I’m a diamond in the rough, a shiny piece of coal
Tryin to reach my goal, my power of speech is unimpeachable
I’m nineteen but my mind is older
These New York City streets get colder, I shoulder
Every burden, every disadvantage
I have learned to manage,I don’t have a gun to brandish
I walk these streets famished
The plan is to fan this spark into a flame
But damn it’s getting dark, so let me spell out the name.
I am the A-L-E-X-A-N-D-E-R—we are—meant to be
A colony that runs independently
Meanwhile Britain keeps shittin’ on us endlessly
Essentially, they tax us relentlessly
Then King George runs around on a spending spree
And he ain’t ever going to set his descendants free
So there will be a revolution in this century
Enter me!
He said in parentheses
Don’t be shocked when your history book mentions me
I will lay down my life if it sets us free
Eventually you’ll see my ascendency, and
I am not throwing away my shot.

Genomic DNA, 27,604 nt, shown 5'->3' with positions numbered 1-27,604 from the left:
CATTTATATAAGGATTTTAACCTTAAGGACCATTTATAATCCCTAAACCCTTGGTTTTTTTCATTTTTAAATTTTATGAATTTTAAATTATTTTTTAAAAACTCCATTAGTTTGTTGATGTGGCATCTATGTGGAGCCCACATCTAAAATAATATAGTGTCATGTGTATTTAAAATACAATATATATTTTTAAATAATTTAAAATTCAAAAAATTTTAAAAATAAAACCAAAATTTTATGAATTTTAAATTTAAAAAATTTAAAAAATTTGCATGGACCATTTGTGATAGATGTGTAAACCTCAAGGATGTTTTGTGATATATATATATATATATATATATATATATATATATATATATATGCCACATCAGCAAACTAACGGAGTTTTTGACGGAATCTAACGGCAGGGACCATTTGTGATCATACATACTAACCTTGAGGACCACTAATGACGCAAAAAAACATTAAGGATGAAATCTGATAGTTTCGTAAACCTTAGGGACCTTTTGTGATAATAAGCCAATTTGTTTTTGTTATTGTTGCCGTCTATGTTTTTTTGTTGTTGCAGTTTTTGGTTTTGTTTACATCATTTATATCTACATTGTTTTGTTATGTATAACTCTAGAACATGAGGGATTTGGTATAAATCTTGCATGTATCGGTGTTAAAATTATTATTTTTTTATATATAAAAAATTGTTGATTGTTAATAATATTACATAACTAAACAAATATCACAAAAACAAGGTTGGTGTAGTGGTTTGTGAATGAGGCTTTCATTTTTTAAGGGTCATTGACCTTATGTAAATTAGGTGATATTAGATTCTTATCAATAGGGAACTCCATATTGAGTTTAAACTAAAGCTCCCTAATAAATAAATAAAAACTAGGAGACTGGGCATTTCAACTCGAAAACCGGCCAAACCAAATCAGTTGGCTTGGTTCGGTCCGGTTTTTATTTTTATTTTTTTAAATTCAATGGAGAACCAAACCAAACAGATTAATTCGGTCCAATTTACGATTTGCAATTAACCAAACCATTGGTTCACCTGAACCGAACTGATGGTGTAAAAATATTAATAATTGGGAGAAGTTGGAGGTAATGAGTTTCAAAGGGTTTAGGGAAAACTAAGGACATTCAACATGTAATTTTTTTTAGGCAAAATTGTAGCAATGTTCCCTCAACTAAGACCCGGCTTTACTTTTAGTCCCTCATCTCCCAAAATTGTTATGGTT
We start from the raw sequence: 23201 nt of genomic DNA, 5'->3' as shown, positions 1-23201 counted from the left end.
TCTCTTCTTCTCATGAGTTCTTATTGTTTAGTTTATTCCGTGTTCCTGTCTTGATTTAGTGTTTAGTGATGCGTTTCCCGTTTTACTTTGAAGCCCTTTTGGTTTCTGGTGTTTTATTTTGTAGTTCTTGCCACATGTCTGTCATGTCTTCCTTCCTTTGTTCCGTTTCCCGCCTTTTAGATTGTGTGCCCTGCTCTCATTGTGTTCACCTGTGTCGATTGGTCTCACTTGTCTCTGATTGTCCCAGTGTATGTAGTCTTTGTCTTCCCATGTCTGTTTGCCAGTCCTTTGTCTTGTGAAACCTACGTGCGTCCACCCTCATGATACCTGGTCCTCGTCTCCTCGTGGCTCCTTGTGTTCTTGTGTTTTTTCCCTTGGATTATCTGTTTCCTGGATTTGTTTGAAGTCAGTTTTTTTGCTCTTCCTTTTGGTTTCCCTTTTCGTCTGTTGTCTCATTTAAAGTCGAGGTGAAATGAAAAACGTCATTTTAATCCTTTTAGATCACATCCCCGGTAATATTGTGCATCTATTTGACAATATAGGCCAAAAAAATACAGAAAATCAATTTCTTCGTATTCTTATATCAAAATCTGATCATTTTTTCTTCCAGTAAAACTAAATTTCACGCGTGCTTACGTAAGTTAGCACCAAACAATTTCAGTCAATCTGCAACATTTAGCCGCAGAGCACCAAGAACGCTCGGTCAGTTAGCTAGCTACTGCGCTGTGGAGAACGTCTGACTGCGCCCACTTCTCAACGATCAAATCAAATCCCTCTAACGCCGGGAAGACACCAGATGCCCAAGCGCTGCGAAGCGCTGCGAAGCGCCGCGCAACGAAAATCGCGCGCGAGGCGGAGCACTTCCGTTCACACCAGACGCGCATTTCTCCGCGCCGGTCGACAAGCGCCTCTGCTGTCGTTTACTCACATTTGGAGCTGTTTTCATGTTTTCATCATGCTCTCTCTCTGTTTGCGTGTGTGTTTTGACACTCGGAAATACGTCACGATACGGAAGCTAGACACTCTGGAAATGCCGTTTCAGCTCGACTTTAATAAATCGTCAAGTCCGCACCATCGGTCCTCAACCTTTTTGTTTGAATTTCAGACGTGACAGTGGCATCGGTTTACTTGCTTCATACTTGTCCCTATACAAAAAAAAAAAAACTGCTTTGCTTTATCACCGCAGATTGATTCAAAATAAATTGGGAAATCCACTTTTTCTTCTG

I am not throwing away my shot.
Hey yo, I am just like my country
I am young, scrappy and hungry
And i’m not throwing away my shot

Contrast this with Aaron Burr. While Hamilton charges forward, Burr’s reaction to the ticking clock is to wait. Wait for the perfect moment to present itself, and act decisively in that moment. He is cool, collected. He sings in the first act:

My grandfather was a fire and brimstone preacher
But there are things that the homilies and hymns won’t teach ya
My mother was a genius
My father commanded respect
When they died they left no instructions.
Just a legacy to protect.
Death doesn’t
discriminate
between the
sinners
and the saints
It
takes,
and it
takes,